Culture

20 Different Versions Of Arroz Con Frijoles You’ll Find In Latin America

While most Latin American countries have overthrown our colonizing nations of Spain and Portugal we decided to keep the imported long-grain rice and make it better.

Rice and beans is so integral to our culture these days, it gets personal when an argument ensues between someone who thinks their country’s Arroz Con Frijoles are better than yours.

1. Casamiento | El Salvador

CREDIT: “beans_and_rice.” Digital Image. Bauman College. 25 May 2018.


Literally meaning a marriage of two, the Salvis know how to make every meal a celebration. You can make this “crispy” or “soft” depending on how much black bean broth you add to the dish.

2. Arroz Congri | Cuba

Arroz Con Frijoles
CREDIT: “The aroma that fills your kitchen while cooking this Cuban rice dish will make you want to pump up the salsa music and grab a mojito!” Digital Image. Skinny Taste. 25 May 2018.


Every Cuban (and Puerto Rican) knows to never drain the Goya can of black beans. That liquid is gold. You use 1 cup rice, dump that can in the pot, and use the can as a measuring cup to make sure you get all the flavor to add another can of water.

3. Feijoada | Brazil

CREDIT: @goomet / Instagram


This is more like a black bean stew and of course there are chunks of ham all up in this. It’s Brazileano.

4. Platillo Moros y Cristianos | Mexico

CREDIT: “moros y cristianos | black beans and rice recipe” Digital Image. Mexico in My Kitchen. 25 May 2018.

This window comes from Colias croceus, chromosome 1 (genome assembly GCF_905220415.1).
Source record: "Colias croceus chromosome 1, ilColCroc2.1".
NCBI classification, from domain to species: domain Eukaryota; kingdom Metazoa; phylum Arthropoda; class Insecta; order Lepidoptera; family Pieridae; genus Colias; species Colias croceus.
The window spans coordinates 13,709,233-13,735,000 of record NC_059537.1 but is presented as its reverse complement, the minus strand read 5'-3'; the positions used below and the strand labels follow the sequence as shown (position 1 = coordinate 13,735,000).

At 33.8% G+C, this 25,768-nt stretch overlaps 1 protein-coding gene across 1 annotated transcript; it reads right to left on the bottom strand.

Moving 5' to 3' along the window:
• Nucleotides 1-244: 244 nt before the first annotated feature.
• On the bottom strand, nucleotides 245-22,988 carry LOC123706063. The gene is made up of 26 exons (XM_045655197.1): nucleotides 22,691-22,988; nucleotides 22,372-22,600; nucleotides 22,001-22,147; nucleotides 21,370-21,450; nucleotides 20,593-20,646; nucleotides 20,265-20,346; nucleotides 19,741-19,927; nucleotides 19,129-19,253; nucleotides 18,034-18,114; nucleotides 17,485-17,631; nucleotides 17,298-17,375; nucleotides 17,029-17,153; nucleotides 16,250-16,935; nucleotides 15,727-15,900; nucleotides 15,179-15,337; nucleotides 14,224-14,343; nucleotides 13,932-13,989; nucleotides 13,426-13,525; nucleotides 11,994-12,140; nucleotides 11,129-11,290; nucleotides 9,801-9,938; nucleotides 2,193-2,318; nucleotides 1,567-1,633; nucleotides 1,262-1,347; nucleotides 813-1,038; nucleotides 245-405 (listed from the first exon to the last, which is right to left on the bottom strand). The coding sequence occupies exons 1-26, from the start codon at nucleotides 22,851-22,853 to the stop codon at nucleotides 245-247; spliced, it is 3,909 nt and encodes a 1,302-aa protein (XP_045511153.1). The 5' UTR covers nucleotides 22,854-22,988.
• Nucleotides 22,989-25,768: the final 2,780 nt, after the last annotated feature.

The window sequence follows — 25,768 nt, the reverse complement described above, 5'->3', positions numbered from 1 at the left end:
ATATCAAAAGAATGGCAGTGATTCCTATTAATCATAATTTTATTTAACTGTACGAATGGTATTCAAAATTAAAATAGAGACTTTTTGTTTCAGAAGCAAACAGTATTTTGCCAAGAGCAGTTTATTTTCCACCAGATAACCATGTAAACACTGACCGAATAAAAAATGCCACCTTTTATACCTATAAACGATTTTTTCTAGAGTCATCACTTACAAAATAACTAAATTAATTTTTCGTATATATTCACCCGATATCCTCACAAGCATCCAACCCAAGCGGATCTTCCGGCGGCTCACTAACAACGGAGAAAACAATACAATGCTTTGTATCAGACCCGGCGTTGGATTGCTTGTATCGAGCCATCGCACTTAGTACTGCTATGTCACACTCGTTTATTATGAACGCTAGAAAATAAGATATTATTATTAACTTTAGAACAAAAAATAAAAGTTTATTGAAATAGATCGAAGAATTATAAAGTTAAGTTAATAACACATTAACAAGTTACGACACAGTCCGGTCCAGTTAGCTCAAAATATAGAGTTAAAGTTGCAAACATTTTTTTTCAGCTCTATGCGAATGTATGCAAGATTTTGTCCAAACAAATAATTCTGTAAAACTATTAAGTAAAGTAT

Inspired by a Cuban influence, you serve this Mexican dish with pork chops and plantains, no question. The uniquely Mexicano part of this dish is that you cook it with a dash of oregano. Rico!

P.S.- Does “The Christians and the Moors” namesake trigger post-colonial grief or what?

5. Habichuelas Guisadas | Puerto Rico

CREDIT: “Puerto Rican Rice and Beans (Habichuelas Guisadas) | Easy recipe for authentic Puerto Rican style red beans and white rice!” Digital Image. Kitchen Gidget. 25 May 2018.


I’m biased, but there is nothing better than this sofrito based dish. You use red or kidney beans and the potatoes soak up all the flavor. Puerto Ricans know that green olives are meant to be simmered in with this, and all served up with tostones.

6. Arroz con gandules | Puerto Rico

CREDIT: Untitled. Digital Image. Goya. 25 May 2018.


We killin’ it, what can I say. Arroz con gandules is traditionally cooked with sofrito, pigeon peas, rice and pulled pork all in the same pot. All the flavors mix together and it’s the ultimate comfort food.

7. Moro de Habichuelas | Dominican Republic

CREDIT: @elsacaferestaurant / Instagram


Similar to the boricua version, in that Dominicanos know to add those green olives. This dish is known for it’s subtle thyme flavor as well! #pinkiesout